Shortly after the vista, there is a scenic waterfall along the path on Little Four-Mile Run. Major improvements on the Turkey Path Trail, including steps, observation decks and hand rails were completed by the Pennsylvania Conservation Corps in 1993.

Overlook Trail: 0.6- mile
This loop takes you to Otter View, a vista looking south.

Pine Creek Trail: The 62-mile Pine Creek Trail is a multi-use trail for hiking, bicycling, and cross-country skiing. Located at the bottom of the Pennsylvania Grand Canyon, one mile of this trail is in Leonard Harrison and Colton Point state parks. Horseback riding is only permitted on the dirt access road immediately beside the Pine Creek Trail for a nine-mile length from Ansonia to Tiadaghton. Horseback riding is not permitted on the limestone gravel trail. The Horseback trailhead is along Marsh Creek Road near the junction of US 6 and PA 362 at Ansonia.

The opportunities for sightseeing are endless. Trail users can view dramatic rock outcrops, waterfalls, and wildlife like, eagle, osprey, coyote, deer, wild turkey, heron, river otter, black bear and many others. Diverse plant life, scattered old-growth timber, historic pine and spruce plantations, and several foundations from the Civilian Conservation Corps era can be found along the trail.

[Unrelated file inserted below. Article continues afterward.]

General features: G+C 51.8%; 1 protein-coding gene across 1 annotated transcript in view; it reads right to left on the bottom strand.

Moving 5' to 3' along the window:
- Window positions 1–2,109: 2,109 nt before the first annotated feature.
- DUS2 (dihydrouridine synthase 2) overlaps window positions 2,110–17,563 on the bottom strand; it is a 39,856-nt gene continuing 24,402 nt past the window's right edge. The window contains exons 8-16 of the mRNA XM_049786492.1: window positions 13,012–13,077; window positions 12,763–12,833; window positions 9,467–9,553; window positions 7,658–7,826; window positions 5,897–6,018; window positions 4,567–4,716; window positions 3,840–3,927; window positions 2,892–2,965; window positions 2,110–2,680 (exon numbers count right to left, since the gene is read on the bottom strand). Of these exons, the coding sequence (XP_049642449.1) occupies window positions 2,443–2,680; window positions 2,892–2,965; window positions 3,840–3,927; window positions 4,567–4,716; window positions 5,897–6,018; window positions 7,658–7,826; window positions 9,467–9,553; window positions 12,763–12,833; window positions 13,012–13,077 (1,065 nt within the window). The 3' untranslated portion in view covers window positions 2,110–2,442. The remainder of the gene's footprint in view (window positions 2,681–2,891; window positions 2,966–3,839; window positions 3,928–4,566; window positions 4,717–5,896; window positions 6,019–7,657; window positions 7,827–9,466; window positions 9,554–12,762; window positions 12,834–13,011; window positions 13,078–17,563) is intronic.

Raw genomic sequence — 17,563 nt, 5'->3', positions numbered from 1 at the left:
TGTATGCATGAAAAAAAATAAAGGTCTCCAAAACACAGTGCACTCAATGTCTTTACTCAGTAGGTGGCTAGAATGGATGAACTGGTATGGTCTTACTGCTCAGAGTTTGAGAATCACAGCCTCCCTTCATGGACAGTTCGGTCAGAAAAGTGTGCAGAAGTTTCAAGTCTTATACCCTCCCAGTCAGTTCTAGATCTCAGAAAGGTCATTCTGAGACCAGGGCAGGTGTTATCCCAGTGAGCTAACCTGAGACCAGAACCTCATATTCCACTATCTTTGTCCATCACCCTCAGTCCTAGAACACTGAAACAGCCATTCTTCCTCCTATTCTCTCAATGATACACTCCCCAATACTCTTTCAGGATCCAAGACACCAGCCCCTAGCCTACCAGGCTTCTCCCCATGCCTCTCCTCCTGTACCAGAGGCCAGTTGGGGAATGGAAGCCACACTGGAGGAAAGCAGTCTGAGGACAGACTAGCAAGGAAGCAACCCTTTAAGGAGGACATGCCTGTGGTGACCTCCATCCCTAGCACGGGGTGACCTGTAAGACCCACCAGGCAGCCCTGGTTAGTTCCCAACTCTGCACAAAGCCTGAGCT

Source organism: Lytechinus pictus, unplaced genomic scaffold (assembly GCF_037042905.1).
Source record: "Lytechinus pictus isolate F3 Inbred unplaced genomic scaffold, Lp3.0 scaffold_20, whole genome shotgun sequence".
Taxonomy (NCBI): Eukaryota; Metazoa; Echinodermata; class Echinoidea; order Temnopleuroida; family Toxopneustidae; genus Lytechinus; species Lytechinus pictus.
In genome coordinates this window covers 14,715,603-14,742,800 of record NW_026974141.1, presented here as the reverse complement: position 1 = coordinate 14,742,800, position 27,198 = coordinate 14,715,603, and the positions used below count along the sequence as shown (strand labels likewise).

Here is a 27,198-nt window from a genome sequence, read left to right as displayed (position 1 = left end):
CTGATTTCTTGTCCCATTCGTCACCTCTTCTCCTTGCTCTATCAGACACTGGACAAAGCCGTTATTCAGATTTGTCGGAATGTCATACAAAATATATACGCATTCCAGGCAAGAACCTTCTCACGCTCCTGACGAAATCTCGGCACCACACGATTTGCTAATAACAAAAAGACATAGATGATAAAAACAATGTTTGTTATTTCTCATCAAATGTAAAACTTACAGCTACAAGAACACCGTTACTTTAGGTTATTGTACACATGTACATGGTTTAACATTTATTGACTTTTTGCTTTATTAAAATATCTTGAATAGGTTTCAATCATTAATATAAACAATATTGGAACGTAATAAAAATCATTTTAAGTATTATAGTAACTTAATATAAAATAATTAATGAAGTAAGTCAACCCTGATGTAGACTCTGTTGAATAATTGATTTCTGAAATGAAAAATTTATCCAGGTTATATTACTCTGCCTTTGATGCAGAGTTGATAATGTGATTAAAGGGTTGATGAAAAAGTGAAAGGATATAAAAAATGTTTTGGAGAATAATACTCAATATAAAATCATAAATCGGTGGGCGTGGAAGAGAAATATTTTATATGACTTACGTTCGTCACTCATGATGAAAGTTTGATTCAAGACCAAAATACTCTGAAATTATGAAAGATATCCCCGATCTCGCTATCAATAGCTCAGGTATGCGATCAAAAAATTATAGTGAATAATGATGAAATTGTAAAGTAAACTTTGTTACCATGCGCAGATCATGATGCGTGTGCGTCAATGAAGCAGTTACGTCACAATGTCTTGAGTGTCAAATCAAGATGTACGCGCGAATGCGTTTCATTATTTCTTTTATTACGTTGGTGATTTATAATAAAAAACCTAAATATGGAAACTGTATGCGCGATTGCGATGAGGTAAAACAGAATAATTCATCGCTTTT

Giftshop: The gift shop is open from late April to late October as staffing allows. Call the park office for times and seasonal changes. All proceeds benefit Pennsylvania State Parks. Water, soda and juice vending machines are available from late April to late October.


Stay the Night


Camping: flush toilets, warm showers, some electric hook-ups
The campground is open from the second Friday in April until the third Sunday in October. Picnic tables, fire rings, showers, flush toilets and a sanitary dump station are provided. Some sites have electricity. Pets are permitted on designated sites.

Explore the campground map.

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Free Camping for Campground Hosts: 1 host position
The campground host site amenities include 50-amp electric service. Hosts are required to assist park personnel for 40 hours per week with a two-week minimum stay. Contact the park office for additional information and availability.


Environmental Education and Interpretation


An environmental interpretor presents resource-oriented programs and interpretive walks April through October. Major topics and seasonal programs include: Watershed Education, astronomy, fall color, old-fashioned cider squeezing and summer campfire programs. Educational information is available at the visitor center or park office.

The environmental interpretive center, at the Leonard Harrison main overlook entrance, is open during the summer season through the fall foliage season. A video and educational displays interpret the area and its wildlife. Call the park office for visitor center hours or to schedule an appointment for your group tour.

Explore the Calendar of Events for a listing of events from today forward.

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Access for People with Disabilities


The ADA symbol indicates that this activity or structure is ADA accessible.If you need an accommodation to participate in park activities due to a disability, please contact the park you plan to visit.